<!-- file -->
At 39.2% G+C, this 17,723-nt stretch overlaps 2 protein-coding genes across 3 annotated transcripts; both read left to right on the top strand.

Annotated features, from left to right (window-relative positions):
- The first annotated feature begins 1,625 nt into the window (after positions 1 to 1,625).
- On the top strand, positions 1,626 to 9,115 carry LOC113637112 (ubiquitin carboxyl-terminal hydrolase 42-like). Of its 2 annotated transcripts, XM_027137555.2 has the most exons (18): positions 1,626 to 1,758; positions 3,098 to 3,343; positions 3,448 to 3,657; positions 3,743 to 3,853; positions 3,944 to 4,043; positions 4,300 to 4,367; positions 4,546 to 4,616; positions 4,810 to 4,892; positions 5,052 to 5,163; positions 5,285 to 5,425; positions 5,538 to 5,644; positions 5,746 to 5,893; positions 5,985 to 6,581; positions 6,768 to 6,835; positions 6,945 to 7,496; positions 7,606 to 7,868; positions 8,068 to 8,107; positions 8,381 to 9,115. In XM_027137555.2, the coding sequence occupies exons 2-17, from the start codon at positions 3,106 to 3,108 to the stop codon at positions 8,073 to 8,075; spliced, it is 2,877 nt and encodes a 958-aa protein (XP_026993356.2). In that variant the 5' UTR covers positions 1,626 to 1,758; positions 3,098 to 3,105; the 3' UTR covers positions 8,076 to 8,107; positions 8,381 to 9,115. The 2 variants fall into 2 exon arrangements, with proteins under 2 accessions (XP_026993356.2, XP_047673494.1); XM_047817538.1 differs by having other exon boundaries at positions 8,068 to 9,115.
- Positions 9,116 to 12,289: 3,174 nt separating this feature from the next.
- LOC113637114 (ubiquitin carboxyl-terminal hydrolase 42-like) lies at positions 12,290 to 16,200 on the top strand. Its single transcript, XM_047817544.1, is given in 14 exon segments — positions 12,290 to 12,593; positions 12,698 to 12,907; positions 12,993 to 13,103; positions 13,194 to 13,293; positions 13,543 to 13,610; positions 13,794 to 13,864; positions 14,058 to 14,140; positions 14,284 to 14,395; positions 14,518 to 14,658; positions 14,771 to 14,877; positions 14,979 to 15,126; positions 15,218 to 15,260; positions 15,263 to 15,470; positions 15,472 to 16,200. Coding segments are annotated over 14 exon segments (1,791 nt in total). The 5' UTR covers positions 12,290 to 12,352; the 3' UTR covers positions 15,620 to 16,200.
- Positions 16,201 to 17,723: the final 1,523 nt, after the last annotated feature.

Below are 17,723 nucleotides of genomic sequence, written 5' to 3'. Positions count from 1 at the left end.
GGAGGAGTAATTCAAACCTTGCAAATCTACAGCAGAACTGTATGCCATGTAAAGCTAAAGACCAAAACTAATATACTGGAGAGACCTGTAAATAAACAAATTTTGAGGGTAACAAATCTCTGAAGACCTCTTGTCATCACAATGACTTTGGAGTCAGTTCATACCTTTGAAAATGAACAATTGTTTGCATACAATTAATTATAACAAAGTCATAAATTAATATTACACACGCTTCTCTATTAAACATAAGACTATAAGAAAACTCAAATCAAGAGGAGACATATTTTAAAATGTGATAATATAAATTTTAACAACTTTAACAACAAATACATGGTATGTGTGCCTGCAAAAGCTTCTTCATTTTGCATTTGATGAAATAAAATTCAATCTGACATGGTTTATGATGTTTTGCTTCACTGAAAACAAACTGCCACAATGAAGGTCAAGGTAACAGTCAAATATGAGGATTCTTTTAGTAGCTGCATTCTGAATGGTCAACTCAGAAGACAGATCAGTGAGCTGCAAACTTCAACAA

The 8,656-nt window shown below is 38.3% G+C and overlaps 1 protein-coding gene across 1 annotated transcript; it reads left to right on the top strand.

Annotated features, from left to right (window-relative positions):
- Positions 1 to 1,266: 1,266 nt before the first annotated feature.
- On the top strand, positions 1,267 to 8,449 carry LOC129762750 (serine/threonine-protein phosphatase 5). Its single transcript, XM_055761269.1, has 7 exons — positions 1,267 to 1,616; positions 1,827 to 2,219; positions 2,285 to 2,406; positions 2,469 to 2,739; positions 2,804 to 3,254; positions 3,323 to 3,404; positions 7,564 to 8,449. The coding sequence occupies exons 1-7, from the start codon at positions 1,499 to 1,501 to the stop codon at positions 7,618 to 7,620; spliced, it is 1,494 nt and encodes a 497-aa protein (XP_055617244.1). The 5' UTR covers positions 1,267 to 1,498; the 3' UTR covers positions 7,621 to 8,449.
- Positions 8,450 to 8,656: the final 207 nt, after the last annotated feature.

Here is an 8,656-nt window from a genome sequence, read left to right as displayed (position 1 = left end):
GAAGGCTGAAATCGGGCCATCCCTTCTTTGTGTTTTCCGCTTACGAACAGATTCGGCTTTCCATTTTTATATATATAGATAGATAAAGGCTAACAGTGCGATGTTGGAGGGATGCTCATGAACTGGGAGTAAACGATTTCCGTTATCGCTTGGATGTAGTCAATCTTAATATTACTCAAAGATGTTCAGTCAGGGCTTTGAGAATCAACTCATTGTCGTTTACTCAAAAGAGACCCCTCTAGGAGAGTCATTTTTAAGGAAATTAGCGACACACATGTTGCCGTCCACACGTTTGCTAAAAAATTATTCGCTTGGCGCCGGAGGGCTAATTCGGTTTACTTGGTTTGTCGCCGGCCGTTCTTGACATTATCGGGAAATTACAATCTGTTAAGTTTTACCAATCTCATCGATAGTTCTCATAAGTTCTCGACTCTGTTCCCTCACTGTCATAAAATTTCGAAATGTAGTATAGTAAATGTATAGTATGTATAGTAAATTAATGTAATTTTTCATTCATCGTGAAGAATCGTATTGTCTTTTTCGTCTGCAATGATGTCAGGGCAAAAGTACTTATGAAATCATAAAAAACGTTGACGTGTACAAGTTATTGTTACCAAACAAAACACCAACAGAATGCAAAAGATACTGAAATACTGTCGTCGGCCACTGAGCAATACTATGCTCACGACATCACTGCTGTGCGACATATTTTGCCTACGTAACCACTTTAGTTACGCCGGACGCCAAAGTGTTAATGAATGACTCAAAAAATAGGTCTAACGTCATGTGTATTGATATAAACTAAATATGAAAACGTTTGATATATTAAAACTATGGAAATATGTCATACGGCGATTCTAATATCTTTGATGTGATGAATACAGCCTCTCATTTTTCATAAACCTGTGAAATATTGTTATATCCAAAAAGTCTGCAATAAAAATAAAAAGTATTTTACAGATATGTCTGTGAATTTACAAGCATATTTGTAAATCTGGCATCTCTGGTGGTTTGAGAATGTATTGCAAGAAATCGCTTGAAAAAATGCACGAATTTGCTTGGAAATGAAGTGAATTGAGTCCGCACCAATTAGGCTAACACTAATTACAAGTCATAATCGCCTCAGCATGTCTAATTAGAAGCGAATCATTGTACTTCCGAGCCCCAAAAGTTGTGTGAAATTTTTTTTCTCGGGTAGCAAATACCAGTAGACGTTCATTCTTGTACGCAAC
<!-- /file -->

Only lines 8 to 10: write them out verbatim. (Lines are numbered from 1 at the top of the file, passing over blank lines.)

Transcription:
Below are 17,723 nucleotides of genomic sequence, written 5' to 3'. Positions count from 1 at the left end.
GGAGGAGTAATTCAAACCTTGCAAATCTACAGCAGAACTGTATGCCATGTAAAGCTAAAGACCAAAACTAATATACTGGAGAGACCTGTAAATAAACAAATTTTGAGGGTAACAAATCTCTGAAGACCTCTTGTCATCACAATGACTTTGGAGTCAGTTCATACCTTTGAAAATGAACAATTGTTTGCATACAATTAATTATAACAAAGTCATAAATTAATATTACACACGCTTCTCTATTAAACATAAGACTATAAGAAAACTCAAATCAAGAGGAGACATATTTTAAAATGTGATAATATAAATTTTAACAACTTTAACAACAAATACATGGTATGTGTGCCTGCAAAAGCTTCTTCATTTTGCATTTGATGAAATAAAATTCAATCTGACATGGTTTATGATGTTTTGCTTCACTGAAAACAAACTGCCACAATGAAGGTCAAGGTAACAGTCAAATATGAGGATTCTTTTAGTAGCTGCATTCTGAATGGTCAACTCAGAAGACAGATCAGTGAGCTGCAAACTTCAACAA

The 8,656-nt window shown below is 38.3% G+C and overlaps 1 protein-coding gene across 1 annotated transcript; it reads left to right on the top strand.